Networking the Traditional Way - Golf's Strategic Advantage
Networking the Traditional Way
On a summer weekday morning Linda joined her friend in a casual round of golf. She didn't expect to do any business. It was golf with a friend and two other women whom Linda didn't know. But the power of golf for networking was made evident--the round helped Linda land a six-figure sales position with a Southern California-based company and membership to a San Francisco Bay area country club.
In the middle of the round, Linda and her playing partners had a typical conversation on the golf course. They chatted about their lives, their families, and their careers. After playing a few holes, Linda mentioned that she was looking for a new position in the telecommunications industry. During lunch following the round, one of the women mentioned that her husband was looking for a senior person to manage a substantial account with SBC Communications. Linda expressed interest in pursuing the opportunity, and the woman offered to talk with her husband, who called Linda the next day. Linda flew to the company headquarters for a round of interviews and was offered the job that day! And as an added bonus, Linda's commute to work dropped to a mere 2 miles from her home.
That's the magic and power of playing golf!
You never know whom you'll meet on the golf course. Linda parlayed her round into a six-figure contract. With her increased income, she purchased a membership at a prestigious country club. And Linda now leverages that membership by inviting clients and prospects to play and doing more networking with members who are senior executives of San Francisco Bay area corporations.
Perhaps you're wondering how I had the tremendous good fortune to be featured in Golf for Women? I had entered as a single player in a golf tournament sponsored by an association for golf for women writers and golf-related media personalities. I was teamed with two freelance writers and a physical therapist who specializes in treating golfers.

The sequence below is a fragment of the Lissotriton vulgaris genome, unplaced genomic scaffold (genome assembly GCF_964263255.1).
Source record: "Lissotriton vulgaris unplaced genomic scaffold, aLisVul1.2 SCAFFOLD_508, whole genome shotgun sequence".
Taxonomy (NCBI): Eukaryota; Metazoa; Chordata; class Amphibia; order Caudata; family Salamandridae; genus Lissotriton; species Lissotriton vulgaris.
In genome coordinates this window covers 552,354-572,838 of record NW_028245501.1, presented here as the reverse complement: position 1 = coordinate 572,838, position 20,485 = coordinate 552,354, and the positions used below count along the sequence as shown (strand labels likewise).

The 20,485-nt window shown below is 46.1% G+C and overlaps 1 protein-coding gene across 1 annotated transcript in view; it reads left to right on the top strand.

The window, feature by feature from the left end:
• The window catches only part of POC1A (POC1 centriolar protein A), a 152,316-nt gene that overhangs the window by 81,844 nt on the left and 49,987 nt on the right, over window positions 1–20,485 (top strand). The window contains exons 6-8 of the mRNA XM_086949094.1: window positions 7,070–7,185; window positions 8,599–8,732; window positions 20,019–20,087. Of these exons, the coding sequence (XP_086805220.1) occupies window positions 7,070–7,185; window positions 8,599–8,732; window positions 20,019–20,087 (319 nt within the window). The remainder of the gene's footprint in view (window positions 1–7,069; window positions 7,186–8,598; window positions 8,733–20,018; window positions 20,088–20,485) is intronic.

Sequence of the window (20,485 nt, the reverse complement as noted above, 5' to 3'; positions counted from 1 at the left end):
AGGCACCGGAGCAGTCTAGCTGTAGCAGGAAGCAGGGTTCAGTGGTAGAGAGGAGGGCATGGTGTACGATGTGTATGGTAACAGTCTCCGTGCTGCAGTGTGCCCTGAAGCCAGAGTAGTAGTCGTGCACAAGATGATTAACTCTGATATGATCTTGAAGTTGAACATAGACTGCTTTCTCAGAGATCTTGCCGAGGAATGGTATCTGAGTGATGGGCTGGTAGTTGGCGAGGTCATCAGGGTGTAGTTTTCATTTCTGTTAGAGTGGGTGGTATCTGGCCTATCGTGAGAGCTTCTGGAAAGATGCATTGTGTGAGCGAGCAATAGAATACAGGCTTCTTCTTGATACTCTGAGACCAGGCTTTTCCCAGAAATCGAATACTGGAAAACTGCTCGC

One of the writers, Barry, had written feature articles for Golf for Women and Golf Tips, two popular golf magazines. Barry asked me a plethora of questions--from the type of presentations that I provide to organizations, to the reasons for my desire to educate women about how to use the game of golf for business, to my background as an attorney. Before we even finished the round of golf, he asked if he could pitch an article idea to the senior editor of Golf for Women that focused on me and my speaking business. You can imagine my response!
The article gave me added exposure and credibility in the world of golf. It resulted in features for other national publications, as well as an appearance in a television commercial for Liz Claiborne's golf clothing line, LizGolf. Besides the tremendous additional publicity, I received numerous inquiries about my business, which led to new clients, including the New York office of the largest investment banking firm in the country.
To receive such publicity, I would have had to pay thousands of dollars for a publicist. Instead, I invested only $40 for the tournament entry fee, and I also got to play a beautiful golf course. What's more, Barry and I have since become friends and professional colleagues.
Networking the Old Way
Where else could Linda and I have met individuals who changed our careers in such substantive ways? We could have met at a trade conference, association networking event, or some other forum where you can meet hundreds of people. Although you can learn information about a particular topic from event presenters, these venues have their limitations in building long-term business relationships.
Andrea, a business development director for a Silicon Valley Internet company, attends numerous conferences, meetings, and alumni events for her alma mater, Harvard School of Business. She knows a lot of people, but she feels unnatural at those formal events. She says that if someone really wants to know her better, he or she should play golf with her. "I'm much more in my comfort zone when I'm playing golf. I'm more natural," she says.
I certainly can relate to that feeling. It is rare at traditional networking events to have more than a few minutes to speak with someone. Other than the usual exchange of names, employers, and other superficial information, it's difficult to learn enough about each other to find out what you share in common.
In her book "Going to the Top" (Viking, New York, 2000, p. 68), Carol Gallagher found that these traditional networking events are often "a time-consuming waste of energy [since] the relationships formed are often too shallow to be meaningful or even helpful." Dr. Gallagher interviewed 200 women in Fortune 1000 companies who are within two steps of CEO. She reveals that the executive women developed their substantive professional relationships when working together on projects that test and reveal their character (rather than by simply exchanging social pleasantries). It was those relationships that propelled their careers.
Just as with Linda and me, you may develop those powerful relationships in just one round of golf. Playing golf with someone gives you the unique opportunity to spend four to five uninterrupted hours together. How else could you ask a client or prospect to spend so much time with you? During that time, you will learn more about a playing partner's personality than you ever could over lunch.